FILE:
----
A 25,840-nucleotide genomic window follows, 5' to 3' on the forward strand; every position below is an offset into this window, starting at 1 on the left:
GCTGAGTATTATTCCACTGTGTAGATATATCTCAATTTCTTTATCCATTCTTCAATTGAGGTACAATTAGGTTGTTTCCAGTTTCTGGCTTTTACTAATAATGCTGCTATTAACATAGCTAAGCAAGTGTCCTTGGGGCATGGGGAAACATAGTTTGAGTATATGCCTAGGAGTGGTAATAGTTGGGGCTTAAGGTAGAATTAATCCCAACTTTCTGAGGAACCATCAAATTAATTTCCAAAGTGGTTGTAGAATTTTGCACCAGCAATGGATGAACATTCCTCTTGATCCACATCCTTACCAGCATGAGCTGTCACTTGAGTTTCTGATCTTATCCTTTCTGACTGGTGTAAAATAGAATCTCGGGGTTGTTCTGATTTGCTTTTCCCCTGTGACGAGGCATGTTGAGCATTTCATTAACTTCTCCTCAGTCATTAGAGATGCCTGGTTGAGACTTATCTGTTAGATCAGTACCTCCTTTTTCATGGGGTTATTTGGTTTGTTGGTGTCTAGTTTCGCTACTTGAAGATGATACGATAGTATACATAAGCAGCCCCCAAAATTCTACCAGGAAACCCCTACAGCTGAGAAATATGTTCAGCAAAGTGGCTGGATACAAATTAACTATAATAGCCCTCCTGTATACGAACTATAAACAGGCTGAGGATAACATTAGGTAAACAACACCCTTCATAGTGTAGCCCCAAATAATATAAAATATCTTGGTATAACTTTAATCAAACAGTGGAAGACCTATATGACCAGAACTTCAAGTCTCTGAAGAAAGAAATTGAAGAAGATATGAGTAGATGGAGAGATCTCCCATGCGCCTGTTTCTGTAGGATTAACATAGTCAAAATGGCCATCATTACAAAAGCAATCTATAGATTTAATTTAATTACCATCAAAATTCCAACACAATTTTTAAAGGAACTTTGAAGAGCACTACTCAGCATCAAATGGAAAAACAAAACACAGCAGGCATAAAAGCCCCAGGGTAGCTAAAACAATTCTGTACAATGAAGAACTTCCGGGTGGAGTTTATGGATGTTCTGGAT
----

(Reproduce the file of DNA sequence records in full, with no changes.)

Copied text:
A 25,840-nucleotide genomic window follows, 5' to 3' on the forward strand; every position below is an offset into this window, starting at 1 on the left:
GCTGAGTATTATTCCACTGTGTAGATATATCTCAATTTCTTTATCCATTCTTCAATTGAGGTACAATTAGGTTGTTTCCAGTTTCTGGCTTTTACTAATAATGCTGCTATTAACATAGCTAAGCAAGTGTCCTTGGGGCATGGGGAAACATAGTTTGAGTATATGCCTAGGAGTGGTAATAGTTGGGGCTTAAGGTAGAATTAATCCCAACTTTCTGAGGAACCATCAAATTAATTTCCAAAGTGGTTGTAGAATTTTGCACCAGCAATGGATGAACATTCCTCTTGATCCACATCCTTACCAGCATGAGCTGTCACTTGAGTTTCTGATCTTATCCTTTCTGACTGGTGTAAAATAGAATCTCGGGGTTGTTCTGATTTGCTTTTCCCCTGTGACGAGGCATGTTGAGCATTTCATTAACTTCTCCTCAGTCATTAGAGATGCCTGGTTGAGACTTATCTGTTAGATCAGTACCTCCTTTTTCATGGGGTTATTTGGTTTGTTGGTGTCTAGTTTCGCTACTTGAAGATGATACGATAGTATACATAAGCAGCCCCCAAAATTCTACCAGGAAACCCCTACAGCTGAGAAATATGTTCAGCAAAGTGGCTGGATACAAATTAACTATAATAGCCCTCCTGTATACGAACTATAAACAGGCTGAGGATAACATTAGGTAAACAACACCCTTCATAGTGTAGCCCCAAATAATATAAAATATCTTGGTATAACTTTAATCAAACAGTGGAAGACCTATATGACCAGAACTTCAAGTCTCTGAAGAAAGAAATTGAAGAAGATATGAGTAGATGGAGAGATCTCCCATGCGCCTGTTTCTGTAGGATTAACATAGTCAAAATGGCCATCATTACAAAAGCAATCTATAGATTTAATTTAATTACCATCAAAATTCCAACACAATTTTTAAAGGAACTTTGAAGAGCACTACTCAGCATCAAATGGAAAAACAAAACACAGCAGGCATAAAAGCCCCAGGGTAGCTAAAACAATTCTGTACAATGAAGAACTTCCGGGTGGAGTTTATGGATGTTCTGGAT